We have already known that an extender’s goal is to wire a
client component to an existing server control. Therefore, we have to make
clear how the client functionality is attached to the extended control.
The easiest way to build an extender is to declare a class
that inherits from the base ExtenderControl class. This
class implements an interface called IExtenderControl
and takes care of registering the extender with the ScriptManager
control. A derived class should override the methods defined in the IExtenderControl interface. Let us look more closely into
this interface before developing our first extender.
The IExtenderControl Interface and Registering the
The IExtenderControl interface defines the contract to which
a class adheres to become an extender. Listing 3 shows the methods implemented
by the interface and Table 1 gives the detailed explanations.
public interface IExtenderControl
IEnumerable<ScriptDescriptor> GetScriptDescriptors(Control targetControl);
Returns a collection of script descriptors that represent
control properties to client-side control properties.
Returns a collection of ScriptReference objects that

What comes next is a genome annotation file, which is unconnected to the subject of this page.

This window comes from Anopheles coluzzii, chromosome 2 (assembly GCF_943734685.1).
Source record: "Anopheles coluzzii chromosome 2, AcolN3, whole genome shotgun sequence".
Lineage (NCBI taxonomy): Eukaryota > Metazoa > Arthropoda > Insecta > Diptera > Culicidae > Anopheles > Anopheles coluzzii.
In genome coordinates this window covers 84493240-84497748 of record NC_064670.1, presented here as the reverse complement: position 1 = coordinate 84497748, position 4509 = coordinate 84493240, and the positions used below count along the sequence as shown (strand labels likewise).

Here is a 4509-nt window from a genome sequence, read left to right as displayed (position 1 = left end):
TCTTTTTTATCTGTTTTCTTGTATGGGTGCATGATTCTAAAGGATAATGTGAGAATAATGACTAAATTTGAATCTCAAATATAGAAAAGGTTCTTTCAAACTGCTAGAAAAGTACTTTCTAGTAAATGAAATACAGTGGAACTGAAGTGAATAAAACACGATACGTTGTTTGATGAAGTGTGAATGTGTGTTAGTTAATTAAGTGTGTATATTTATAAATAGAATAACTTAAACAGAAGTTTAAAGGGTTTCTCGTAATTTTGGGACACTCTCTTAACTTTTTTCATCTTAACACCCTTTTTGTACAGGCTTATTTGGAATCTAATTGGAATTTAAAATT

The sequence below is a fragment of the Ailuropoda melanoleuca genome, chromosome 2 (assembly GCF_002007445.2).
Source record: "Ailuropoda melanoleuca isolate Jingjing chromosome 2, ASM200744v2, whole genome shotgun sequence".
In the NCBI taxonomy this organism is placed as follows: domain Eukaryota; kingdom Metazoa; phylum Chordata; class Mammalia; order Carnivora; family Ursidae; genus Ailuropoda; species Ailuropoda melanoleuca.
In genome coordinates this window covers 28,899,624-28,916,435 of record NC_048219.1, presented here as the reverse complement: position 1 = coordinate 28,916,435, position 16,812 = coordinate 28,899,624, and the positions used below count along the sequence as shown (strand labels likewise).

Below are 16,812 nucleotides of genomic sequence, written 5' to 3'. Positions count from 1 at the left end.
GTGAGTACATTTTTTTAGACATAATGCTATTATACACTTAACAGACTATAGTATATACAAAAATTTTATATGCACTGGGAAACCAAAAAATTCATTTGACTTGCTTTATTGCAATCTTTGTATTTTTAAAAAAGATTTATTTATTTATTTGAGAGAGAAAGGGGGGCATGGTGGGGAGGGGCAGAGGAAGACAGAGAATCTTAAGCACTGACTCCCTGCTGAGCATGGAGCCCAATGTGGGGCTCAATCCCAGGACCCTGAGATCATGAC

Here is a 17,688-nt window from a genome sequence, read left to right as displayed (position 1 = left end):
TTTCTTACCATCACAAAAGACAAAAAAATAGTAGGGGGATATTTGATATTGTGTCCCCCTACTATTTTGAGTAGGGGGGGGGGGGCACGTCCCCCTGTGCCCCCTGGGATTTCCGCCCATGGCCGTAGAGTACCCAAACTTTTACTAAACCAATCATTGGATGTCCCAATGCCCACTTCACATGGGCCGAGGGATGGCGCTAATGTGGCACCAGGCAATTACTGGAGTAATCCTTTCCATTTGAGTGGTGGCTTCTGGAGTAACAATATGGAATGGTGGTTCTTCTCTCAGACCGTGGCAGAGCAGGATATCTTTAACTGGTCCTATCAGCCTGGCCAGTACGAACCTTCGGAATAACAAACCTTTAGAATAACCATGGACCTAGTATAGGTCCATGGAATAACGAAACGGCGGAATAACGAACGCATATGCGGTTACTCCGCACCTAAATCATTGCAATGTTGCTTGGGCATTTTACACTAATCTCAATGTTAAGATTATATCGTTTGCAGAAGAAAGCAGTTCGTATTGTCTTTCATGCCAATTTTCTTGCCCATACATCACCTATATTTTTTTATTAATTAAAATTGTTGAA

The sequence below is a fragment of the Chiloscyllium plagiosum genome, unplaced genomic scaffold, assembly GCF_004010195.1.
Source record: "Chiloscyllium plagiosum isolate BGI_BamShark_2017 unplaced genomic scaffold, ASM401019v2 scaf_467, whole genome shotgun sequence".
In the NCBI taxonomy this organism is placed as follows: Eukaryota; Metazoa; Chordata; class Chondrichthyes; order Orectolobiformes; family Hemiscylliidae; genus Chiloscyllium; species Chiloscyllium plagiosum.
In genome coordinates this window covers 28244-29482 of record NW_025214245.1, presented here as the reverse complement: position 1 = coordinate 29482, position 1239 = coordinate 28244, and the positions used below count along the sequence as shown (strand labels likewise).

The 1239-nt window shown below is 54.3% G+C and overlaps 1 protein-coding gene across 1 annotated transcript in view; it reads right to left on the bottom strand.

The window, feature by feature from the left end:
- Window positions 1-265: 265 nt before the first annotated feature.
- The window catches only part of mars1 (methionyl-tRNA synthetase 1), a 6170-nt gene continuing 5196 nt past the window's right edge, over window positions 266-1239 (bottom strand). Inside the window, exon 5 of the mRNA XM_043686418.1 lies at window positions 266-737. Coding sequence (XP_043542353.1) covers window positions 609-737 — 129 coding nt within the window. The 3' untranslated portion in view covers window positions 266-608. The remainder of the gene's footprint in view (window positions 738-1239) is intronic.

define script resources required by the control. This method is used to
identify one or more embedded script resources in a control assembly and
output them to the client.
The process of registering with the ScriptManager lets the
extender be recognized as an Ajax-enabled control. Concretely, this is a
1 During the PreRender stage, we will
call RegisterExtenderControl method, passing the extender instance and the
extended control as arguments.
2 During the Render stage, we will
call the RegisterScriptDescriptors method to register the script descriptors.
The first part of the registration procedure involves
calling the RegisterExtenderControl method on the ScriptManager control. This
method receives the current extender instance and the extended control as arguments.
The registration procedure is completed during the Render phase, where you call
the RegisterScriptDescriptors method on the ScriptManager, passing the current
extender instance as an argument.
Happily, the ExtenderControl class takes care of performing
the registration procedure automatically. Since we always create a new extender
by deriving from the ExtenderControl class, we do not need to worry about the
implementation details. As for script controls to be discussed later, however,
we will discover that in some situations we need to manually register the Ajax-enabled
control with the ScriptManager.
In the following section, we will create an extender for the
MyHoverBehavior behavior we built in earlier article "Explorer Ways to extend ASP.NET AJAX Client-side Function." This will let you wire the
behavior to an ASP.NET Panel control (you can of course try other types of
controls) and configure it on the server side.